Recently, we received an invoice for $76,000 for a volume discount rebate from a large client organization. Obviously, this was a surprise. Because my former business partner signed the agreement, I was not aware of this discount setup. Volume discounts are becoming a trend in corporate America and now the staffing industry is affected.
It’s been a while since I studied economics in college, but what I do remember is that when the supply of a desired commodity goes down, the price goes up. We are in the digital staffing space, and our talent pool of mobile application developers, SEO specialists, web marketing managers and UX designers are scarce. Even though the talent is in short supply, our large client, and I’m sure the rest of corporate-America, still expect to take discounts with stated volumes.
I can fully understand the desire to save money, and when I visit Costco or Sam’s Club, it’s great to land that 16-pound bag of frozen shrimp where the shrimp net out to $2 per pound. Or even that tub of Mayo that will last four summers if it doesn’t spoil. The big box retailers have perfected the model and now corporate America wants to adopt volume discounts for service based industries. Is it fair for the staffing industry?
In staffing, we are penetrated only 1.8 percent into the U.S. workforce. In my opinion, that does not justify volume discounts — that calls for premium pricing. As credit card balances grow for customers of these financial institutions; interest rates don’t go down; if fact, they go up. Where’s the volume discount?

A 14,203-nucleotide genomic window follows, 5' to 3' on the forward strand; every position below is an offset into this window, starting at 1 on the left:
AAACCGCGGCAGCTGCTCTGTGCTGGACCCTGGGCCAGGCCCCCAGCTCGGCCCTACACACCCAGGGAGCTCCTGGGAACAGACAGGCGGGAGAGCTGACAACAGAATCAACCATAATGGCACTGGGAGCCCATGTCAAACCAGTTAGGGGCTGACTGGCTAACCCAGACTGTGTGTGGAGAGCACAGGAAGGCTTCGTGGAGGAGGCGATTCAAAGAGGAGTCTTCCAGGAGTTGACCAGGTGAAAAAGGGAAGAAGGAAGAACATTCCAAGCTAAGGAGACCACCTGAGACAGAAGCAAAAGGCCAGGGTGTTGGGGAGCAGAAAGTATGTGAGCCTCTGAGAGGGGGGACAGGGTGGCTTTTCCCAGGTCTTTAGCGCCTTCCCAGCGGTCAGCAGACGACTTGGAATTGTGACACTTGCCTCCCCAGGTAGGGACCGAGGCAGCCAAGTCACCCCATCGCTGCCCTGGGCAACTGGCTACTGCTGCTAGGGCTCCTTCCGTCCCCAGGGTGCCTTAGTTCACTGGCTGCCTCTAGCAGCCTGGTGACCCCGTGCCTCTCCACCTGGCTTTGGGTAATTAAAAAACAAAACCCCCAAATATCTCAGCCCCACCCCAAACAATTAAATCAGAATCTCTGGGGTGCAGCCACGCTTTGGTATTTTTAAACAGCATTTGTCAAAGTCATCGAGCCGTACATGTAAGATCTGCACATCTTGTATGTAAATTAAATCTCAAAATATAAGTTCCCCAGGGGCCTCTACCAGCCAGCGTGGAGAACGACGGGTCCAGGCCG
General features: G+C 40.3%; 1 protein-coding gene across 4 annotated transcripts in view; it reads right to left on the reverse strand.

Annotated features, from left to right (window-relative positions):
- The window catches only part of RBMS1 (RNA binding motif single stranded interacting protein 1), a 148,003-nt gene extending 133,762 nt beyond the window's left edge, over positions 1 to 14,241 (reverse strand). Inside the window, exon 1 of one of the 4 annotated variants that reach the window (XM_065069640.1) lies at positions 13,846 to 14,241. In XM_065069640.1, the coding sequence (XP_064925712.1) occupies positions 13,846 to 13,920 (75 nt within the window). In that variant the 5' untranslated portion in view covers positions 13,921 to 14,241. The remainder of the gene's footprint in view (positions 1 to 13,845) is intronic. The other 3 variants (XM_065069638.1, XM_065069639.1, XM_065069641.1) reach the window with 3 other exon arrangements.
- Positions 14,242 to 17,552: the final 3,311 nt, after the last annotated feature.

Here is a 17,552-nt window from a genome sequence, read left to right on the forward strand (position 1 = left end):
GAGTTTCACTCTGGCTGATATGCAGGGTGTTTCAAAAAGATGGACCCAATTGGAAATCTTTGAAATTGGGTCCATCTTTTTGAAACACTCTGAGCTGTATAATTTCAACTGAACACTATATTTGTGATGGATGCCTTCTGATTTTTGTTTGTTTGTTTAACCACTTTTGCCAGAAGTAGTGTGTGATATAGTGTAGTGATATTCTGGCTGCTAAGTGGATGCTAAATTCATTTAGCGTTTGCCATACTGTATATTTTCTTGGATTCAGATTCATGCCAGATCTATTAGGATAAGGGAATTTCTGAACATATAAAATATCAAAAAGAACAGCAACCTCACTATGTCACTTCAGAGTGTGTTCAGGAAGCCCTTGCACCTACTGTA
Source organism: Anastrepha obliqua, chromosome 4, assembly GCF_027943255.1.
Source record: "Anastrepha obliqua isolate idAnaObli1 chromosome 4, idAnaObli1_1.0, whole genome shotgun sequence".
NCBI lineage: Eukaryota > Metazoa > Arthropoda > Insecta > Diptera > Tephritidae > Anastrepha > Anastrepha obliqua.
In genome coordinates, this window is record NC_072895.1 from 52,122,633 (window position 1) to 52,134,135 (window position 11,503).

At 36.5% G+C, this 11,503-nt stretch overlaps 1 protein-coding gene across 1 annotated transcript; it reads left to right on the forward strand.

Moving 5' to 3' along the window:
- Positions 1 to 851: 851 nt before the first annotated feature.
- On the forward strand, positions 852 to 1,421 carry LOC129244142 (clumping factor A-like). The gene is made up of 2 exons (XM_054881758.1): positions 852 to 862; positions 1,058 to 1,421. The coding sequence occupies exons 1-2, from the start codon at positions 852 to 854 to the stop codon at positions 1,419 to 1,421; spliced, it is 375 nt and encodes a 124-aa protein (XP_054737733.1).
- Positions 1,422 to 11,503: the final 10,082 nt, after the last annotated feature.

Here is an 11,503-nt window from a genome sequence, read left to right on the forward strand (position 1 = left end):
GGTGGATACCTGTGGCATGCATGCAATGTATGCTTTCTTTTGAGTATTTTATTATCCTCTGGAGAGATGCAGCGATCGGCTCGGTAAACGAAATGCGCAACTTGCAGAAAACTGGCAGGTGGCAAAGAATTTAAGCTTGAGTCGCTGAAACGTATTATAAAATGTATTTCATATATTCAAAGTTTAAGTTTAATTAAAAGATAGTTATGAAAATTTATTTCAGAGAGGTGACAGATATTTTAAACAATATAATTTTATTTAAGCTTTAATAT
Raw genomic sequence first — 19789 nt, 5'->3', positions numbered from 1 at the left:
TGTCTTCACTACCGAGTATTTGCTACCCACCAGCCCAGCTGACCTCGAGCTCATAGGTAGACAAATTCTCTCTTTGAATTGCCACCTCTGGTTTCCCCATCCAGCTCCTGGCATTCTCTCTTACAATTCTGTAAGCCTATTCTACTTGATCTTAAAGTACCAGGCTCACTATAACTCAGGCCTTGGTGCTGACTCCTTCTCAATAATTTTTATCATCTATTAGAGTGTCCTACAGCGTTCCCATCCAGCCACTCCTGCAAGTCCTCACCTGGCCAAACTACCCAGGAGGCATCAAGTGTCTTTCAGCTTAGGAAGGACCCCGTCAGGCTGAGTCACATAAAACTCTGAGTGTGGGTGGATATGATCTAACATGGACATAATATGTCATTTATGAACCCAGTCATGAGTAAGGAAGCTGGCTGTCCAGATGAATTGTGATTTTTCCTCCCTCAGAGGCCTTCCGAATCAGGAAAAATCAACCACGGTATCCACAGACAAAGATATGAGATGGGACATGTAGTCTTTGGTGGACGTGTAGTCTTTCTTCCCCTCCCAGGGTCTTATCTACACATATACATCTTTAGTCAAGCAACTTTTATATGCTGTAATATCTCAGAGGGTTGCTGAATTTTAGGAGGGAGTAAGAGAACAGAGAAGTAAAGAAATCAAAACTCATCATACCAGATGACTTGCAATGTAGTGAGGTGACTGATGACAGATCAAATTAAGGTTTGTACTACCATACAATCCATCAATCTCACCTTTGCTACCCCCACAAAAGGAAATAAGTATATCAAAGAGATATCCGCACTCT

Regardless, large clients will continue to look for these and any other ways to save money. We need to ensure the agreements don’t hurt us in the process. If you are an executive at a large staffing organization or an owner at a small or midsize firm, encourage your managers to negotiate fair terms for staffing. They should use a basic economic model that is appropriate for the talent you are supplying.
Our client, a large financial institution, calculated the rebate based on sales volume over a specific time period. Luckily, upon double checking their numbers, we discovered their calculations and time period were wrong. The new amount we owed was approximately $40,000 — a bit better, but that is a base salary for a junior recruiter we could have hired instead.